There’ll be no more diggin’ Kole in Aspen |

There’ll be no more diggin’ Kole in Aspen

Roger Marolt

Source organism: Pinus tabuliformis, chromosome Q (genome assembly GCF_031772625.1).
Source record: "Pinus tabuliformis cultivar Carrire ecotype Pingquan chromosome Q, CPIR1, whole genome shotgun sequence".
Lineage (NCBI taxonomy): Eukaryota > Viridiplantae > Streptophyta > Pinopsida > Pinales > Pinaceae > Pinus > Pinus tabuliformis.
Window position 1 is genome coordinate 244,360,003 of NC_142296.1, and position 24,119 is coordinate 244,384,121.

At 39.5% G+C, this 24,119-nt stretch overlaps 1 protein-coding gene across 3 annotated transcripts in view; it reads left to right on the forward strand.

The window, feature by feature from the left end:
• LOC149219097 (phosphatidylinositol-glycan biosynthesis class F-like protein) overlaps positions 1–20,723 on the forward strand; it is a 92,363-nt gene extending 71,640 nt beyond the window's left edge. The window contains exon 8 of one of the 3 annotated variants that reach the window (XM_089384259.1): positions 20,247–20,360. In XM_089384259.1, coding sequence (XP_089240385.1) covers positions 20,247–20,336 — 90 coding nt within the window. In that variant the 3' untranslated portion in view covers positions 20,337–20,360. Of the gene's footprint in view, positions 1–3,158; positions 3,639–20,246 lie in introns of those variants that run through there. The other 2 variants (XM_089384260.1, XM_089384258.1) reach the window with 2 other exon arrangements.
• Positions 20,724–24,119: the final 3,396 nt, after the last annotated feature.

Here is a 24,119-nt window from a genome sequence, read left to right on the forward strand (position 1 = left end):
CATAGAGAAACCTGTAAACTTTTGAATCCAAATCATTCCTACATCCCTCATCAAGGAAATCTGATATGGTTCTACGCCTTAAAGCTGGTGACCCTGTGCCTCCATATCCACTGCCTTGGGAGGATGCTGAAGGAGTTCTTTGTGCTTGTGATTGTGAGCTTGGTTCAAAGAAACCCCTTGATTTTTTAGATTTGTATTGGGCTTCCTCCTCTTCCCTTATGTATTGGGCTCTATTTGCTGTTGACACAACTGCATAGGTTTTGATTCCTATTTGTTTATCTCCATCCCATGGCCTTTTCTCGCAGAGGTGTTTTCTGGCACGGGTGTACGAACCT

So, what does it take to be on “The Andrew Kole Show”? Let me tell you. I first met Andrew Kole waiting for a movie at the Isis shortly after his campaign to have the city purchase the theater was shot down by voters. I don’t know why, but something about celebrities – big, small, or even short and bald – makes you want to say something to them. He didn’t look intimidating, so I did.”Too bad about the election.” As an anonymous, vocal opponent of the public purchase of the building, it was about the most disingenuous thing I could have said.”Yeah,” he replied, seemingly indifferent that the vote hadn’t been close. “Hey, would you like to be a guest on my show sometime?” Flattered, I told him that I would love to appear on the show. Somehow he knew about my reputation as a keen political observer with thoughtful insight.”So, what’s your name?” he asked. He ripped a corner off a receipt pulled from his jacket and asked if I had a pen. Deflated, I gave him the pen and information he needed to contact me. “Great,” he said, putting my pen in his pocket. “I’ll give you a call.”I could hardly believe it when he did. Three years after that meeting he called to ask me to come on the show and talk about my book, “Dear Editor.” I was nervous. I was sweating. I arrived at the studio about an hour before he did, which was three minutes before the show began. He talked about the book for about a minute and then went off on a tear about local politics. He talks fast and shifts gears often. I had seen the program on television before making my appearance, but preparing for his show by watching it is like preparing to eat Thanksgiving dinner by playing Pac Man. I was overwhelmed.For an hour I didn’t utter one complete sentence. I said “uh” or “um” at least two dozen times. I answered three rhetorical questions, incorrectly. I described a local politician as “malinformed.” And I cleared my throat more often than Ashley Simpson with an acid reflux attack on “Saturday Night Live.” “Good show!” Andrew told me afterward. “Would you like to come back?”I’d heard that line before. Gee, let me look at my calendar. My firstborn is graduating from middle school in 2008, but the rest of that year looks wide open.I didn’t have to wait that long. A couple of weeks later he called to see if I could fill in for a cancellation. “What are we going to talk about?” I asked.”I’d rather tell you on the air. Your reaction will be better.” In other words, he had no idea.This time I showed up only a half-hour early and, like clockwork, Andrew showed up three minutes before the cameras rolled. Right after the introduction, he announced that the main topic of the show was the employee housing/day-care tax that I had written about the previous Friday. We immediately cut to a break.As the cameras went down, I tried to conjure up the facts and figures I used in my column. I wanted to get it straight. The whole time Andrew kept talking as if there was no break. Suddenly Brad, the producer, announces, “We’re coming back in 5, 4, 3, 2, 1.” He points to us, the red light glows, and my mind comes up as empty as Paris Hilton’s underwear drawer.For the next 50 minutes we threw facts and figures around like “60 Minutes” interns. Andrew asked me twice to do math in my head, on the air. I’m good at math. I came up with the wrong answer both times. Andrew pointed out the first error right away. I didn’t discover the second one until I watched the show at home that night.”Great show!” Andrew said afterward. “Would you like to be a semi-regular?” I reluctantly admitted to myself that it was kind of fun, so I kept coming back. On the next show, he proclaimed that we were going to debate the propriety of Astroturf in Wagner Park. When the cameras were off, he asked me which side I wanted to take. He didn’t care. He would argue either way. That’s when I began to understand. He is a man of conviction, but he has the uncommon ability to honestly see both sides of an issue. He pokes and prods until his guests get excited while he keeps his cool. What you might mistake for an emotional reaction in him is really just animation for effect. He takes himself seriously only in front of the microphone. He’s a professional irritant!But the guy has a big heart and a good sense of humor. And he cares about Aspen. Although it wasn’t evident, I became more comfortable on his set as my appearances began to add up like drinks on the prix fixe. It was like having lunch with my brothers. I learned to interrupt him nearly as often as he interrupted me. When he barked, I growled back. We argued a lot and laughed a lot more.So, what does it take to get on “The Andrew Kole Show”? I’d say patience, and lots of it. But not even that will get you on the show anymore. It’s over. He’s finished. Another part of Aspen is history.Andrew Kole arrived in Aspen with all the subtlety of a trash truck on Sunday morning. Many folks were put off by his citywise ways and Range Rover with New York plates. But, he survived, thrived, and became a big part of this community. And, like so many of the other quirky things about this town that went away without our second thought, we’re going to miss him too.Eventually.The opinions expressed on “The Andrew Kole Show” by Roger Marolt were not necessarily his own. Give him yours at

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